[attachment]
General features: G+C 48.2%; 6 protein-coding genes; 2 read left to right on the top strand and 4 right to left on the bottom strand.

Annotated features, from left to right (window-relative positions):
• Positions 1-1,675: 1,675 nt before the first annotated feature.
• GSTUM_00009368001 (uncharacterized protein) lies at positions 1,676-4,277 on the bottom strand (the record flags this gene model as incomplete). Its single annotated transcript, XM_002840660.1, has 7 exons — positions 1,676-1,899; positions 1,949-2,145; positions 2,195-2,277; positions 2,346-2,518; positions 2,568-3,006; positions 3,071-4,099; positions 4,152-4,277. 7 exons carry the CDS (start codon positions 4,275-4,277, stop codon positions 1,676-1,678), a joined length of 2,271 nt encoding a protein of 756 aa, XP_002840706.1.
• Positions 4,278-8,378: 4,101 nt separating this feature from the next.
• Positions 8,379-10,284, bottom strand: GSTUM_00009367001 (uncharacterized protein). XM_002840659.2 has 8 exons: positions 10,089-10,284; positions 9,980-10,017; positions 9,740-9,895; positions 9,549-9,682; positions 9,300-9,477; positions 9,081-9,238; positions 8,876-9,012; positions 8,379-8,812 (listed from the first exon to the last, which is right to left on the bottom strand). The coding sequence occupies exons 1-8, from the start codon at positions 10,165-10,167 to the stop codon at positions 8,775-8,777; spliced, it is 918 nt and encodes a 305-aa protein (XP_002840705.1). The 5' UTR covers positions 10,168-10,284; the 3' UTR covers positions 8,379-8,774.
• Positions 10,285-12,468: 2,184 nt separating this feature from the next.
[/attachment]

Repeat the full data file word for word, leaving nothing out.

General features: G+C 48.2%; 6 protein-coding genes; 2 read left to right on the top strand and 4 right to left on the bottom strand.

Annotated features, from left to right (window-relative positions):
• Positions 1-1,675: 1,675 nt before the first annotated feature.
• GSTUM_00009368001 (uncharacterized protein) lies at positions 1,676-4,277 on the bottom strand (the record flags this gene model as incomplete). Its single annotated transcript, XM_002840660.1, has 7 exons — positions 1,676-1,899; positions 1,949-2,145; positions 2,195-2,277; positions 2,346-2,518; positions 2,568-3,006; positions 3,071-4,099; positions 4,152-4,277. 7 exons carry the CDS (start codon positions 4,275-4,277, stop codon positions 1,676-1,678), a joined length of 2,271 nt encoding a protein of 756 aa, XP_002840706.1.
• Positions 4,278-8,378: 4,101 nt separating this feature from the next.
• Positions 8,379-10,284, bottom strand: GSTUM_00009367001 (uncharacterized protein). XM_002840659.2 has 8 exons: positions 10,089-10,284; positions 9,980-10,017; positions 9,740-9,895; positions 9,549-9,682; positions 9,300-9,477; positions 9,081-9,238; positions 8,876-9,012; positions 8,379-8,812 (listed from the first exon to the last, which is right to left on the bottom strand). The coding sequence occupies exons 1-8, from the start codon at positions 10,165-10,167 to the stop codon at positions 8,775-8,777; spliced, it is 918 nt and encodes a 305-aa protein (XP_002840705.1). The 5' UTR covers positions 10,168-10,284; the 3' UTR covers positions 8,379-8,774.
• Positions 10,285-12,468: 2,184 nt separating this feature from the next.